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Muldowney v. Lincoln Park, LLC

Court of Appeals of Indiana

September 8, 2017

Robert Muldowney, Appellant-Defendant,
v.
Lincoln Park, LLC and, Robert Versprille, Appellees-Plaintiffs.

         Appeal from the Hamilton Superior Court The Honorable Wayne A. Sturtevant, Judge Trial Court Cause No. 29D05-1609-SC-7598

          Attorney for Appellant Clifford T. Rubenstein Rifkin Blanck & Rubenstein, P.C. Carmel, Indiana

          Attorneys for Appellee Kevin S. Smith Brent A. Borg Church Church Hittle Antrim Fishers, Indiana

          BARNES, JUDGE

         Case Summary

         [¶1] Robert Muldowney appeals the trial court's grant of judgment in favor of Lincoln Park, LLC, and Robert Versprille. We dismiss and remand.

         Issue

         [¶2] The issue Muldowney raises is whether Versprille provided adequate notice for the termination of Muldowney's lease of a rental property from Lincoln Park. We also address an issue raised by Lincoln Park and Versprille, namely, whether the trial court conducted an adequate hearing on their eviction suit.

         Facts

         [¶3] Due to the abbreviated hearing held by the trial court, there are few undisputed facts to relate about this case. Muldowney rented a residence in Noblesville from Lincoln Park; Versprille owns and operates Lincoln Park. The lease began in July 2015, for $500 per month, and originally was set to expire on June 30, 2016. Lincoln Park and Versprille do not dispute that they accepted an additional month's rental payment from Muldowney for July 2016. Muldowney remained in possession of the premises beyond July 31, 2016. On September 2, 2016, Versprille filed a pro se complaint for immediate possession of the rental property and rent due in the amount of $1000. The complaint was docketed as a small claims action. The complaint alleged that Muldowney had been notified on May 28, 2016, that his lease would not be renewed and made no mention of the July 2016 rent payment.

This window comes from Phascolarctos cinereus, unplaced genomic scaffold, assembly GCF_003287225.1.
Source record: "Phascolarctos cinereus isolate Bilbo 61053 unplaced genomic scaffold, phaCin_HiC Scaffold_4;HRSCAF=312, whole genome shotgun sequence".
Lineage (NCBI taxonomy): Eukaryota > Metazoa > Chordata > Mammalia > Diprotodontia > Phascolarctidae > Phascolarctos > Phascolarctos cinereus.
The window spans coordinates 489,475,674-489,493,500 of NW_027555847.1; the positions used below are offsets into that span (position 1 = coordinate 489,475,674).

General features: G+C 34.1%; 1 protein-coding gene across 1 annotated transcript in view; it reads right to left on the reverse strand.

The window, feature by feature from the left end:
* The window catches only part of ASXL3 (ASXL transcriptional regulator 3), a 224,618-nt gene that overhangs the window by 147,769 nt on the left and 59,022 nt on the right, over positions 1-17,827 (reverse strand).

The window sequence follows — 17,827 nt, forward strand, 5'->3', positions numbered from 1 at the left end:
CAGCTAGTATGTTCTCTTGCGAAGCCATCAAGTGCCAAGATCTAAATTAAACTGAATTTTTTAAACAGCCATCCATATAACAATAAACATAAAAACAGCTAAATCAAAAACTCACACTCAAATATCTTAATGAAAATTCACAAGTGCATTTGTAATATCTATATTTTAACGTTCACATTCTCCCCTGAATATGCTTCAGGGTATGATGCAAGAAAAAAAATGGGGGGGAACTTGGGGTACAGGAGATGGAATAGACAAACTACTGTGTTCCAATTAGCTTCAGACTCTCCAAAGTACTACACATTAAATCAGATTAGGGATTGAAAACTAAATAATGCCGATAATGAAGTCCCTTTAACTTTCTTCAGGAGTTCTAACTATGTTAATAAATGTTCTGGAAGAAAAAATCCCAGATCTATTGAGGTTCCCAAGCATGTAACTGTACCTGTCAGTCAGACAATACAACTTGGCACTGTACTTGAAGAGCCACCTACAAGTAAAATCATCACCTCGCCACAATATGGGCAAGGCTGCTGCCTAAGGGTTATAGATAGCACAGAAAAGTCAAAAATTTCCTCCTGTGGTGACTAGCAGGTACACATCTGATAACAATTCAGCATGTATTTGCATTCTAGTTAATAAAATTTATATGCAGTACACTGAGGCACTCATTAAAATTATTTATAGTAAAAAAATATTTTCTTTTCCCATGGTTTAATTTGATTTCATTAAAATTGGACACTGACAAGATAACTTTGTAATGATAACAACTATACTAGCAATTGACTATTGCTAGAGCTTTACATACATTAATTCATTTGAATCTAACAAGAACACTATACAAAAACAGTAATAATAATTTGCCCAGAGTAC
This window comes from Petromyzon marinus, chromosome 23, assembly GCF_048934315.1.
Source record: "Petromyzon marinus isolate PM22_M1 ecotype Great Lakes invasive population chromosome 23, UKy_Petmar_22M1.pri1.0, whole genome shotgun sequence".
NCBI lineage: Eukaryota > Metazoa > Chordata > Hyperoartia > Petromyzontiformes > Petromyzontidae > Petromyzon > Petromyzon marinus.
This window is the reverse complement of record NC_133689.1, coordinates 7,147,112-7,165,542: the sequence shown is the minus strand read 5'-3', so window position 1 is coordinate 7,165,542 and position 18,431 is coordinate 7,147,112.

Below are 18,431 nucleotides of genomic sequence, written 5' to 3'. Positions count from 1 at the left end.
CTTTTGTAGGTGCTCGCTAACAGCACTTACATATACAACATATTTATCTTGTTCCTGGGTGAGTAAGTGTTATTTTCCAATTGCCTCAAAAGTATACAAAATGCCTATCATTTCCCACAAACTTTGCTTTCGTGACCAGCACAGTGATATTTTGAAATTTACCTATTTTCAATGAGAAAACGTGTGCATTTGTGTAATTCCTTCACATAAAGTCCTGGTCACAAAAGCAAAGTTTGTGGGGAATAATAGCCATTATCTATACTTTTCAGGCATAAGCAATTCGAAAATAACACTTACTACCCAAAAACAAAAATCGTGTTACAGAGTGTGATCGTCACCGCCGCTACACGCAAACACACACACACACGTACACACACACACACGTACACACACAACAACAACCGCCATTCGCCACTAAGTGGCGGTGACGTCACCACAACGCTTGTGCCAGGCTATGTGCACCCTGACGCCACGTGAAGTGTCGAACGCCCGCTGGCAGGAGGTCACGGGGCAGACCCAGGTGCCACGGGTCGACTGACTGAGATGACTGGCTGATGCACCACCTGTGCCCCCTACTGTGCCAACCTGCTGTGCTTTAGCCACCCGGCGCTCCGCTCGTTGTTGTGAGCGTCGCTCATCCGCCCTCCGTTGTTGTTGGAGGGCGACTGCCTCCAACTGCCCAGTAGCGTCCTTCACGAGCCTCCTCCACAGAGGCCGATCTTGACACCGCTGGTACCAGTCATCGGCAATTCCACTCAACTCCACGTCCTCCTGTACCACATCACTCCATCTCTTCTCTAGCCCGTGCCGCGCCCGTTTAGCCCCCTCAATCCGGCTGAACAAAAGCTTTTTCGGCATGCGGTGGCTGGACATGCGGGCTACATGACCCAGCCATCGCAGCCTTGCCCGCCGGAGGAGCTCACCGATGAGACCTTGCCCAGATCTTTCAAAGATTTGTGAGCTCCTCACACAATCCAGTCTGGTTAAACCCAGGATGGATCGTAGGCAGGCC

[¶4] On September 21, 2016, the trial court held a hearing on the complaint. Muldowney was represented by counsel, and Versprille appeared pro se. At the outset of the hearing, counsel for Muldowney orally moved to dismiss the complaint. Counsel argued that the original one-year lease converted into a month-to-month lease when Versprille accepted rent from Muldowney for July 2016, and that Muldowney had tendered rent to Versprille for August 2016 but Versprille had refused to accept it; therefore, counsel argued, Muldowney had not breached the month-to-month lease in August 2016. Additionally, counsel argued that the eviction complaint itself was not proper notice of Versprille's intent to terminate the month-to-month lease, and even if it was, it would not be effective until the end of October 2016, according to a written opinion issued by the Indiana Attorney General. Versprille spoke only once during the hearing, to say that Muldowney had been "very disruptive" and that, "[i]t's not about the dollars, it's about having him removed from the premises." Tr. Vol. II p. 7. During the hearing, no one was sworn in to testify and no exhibits were entered into evidence. Regardless, after hearing the argument of Muldowney's counsel and the one brief statement of Versprille, the trial court ruled, "I'm going to find that the eviction should be granted for termination of the month-to-month tenancy effective as of October 2nd." Id. It then scheduled a damages hearing for the end of November 2016. Muldowney filed a motion to correct error, which the trial court denied. Muldowney now appeals.

         Analysis

         [¶5] Generally, we review small claims judgments for clear error, with due regard given to the trial court's opportunity to assess witness credibility. Trinity Homes, LLC v. Fang, 848 N.E.2d 1065, 1067 (Ind. 2006). This deferential standard of review does not apply to questions of law, which are reviewed de novo. Id. at 1068. Additionally, if a small claims case turns solely upon documentary evidence, we review the judgment de novo, similar to summary judgment rulings. Id.

         [¶6] We acknowledge that small claims trials should be informal, "with the sole objective of dispensing speedy justice between the parties according to the rules of substantive law, and shall not be bound by the statutory provisions or rules of practice, procedure, pleadings or evidence except provisions relating to privileged communications and offers of compromise." Ind. Small Claims Rule 8(A). However, such informality does not mean that all rules of procedure may be blatantly disregarded. Potts v. Castillo, 460 N.E.2d 996, 998 (Ind.Ct.App. 1984). Each party to a small claims action still has the burden of proof for a claim or counterclaim and is responsible for bringing evidence to court that is sufficient to sustain that burden. ...


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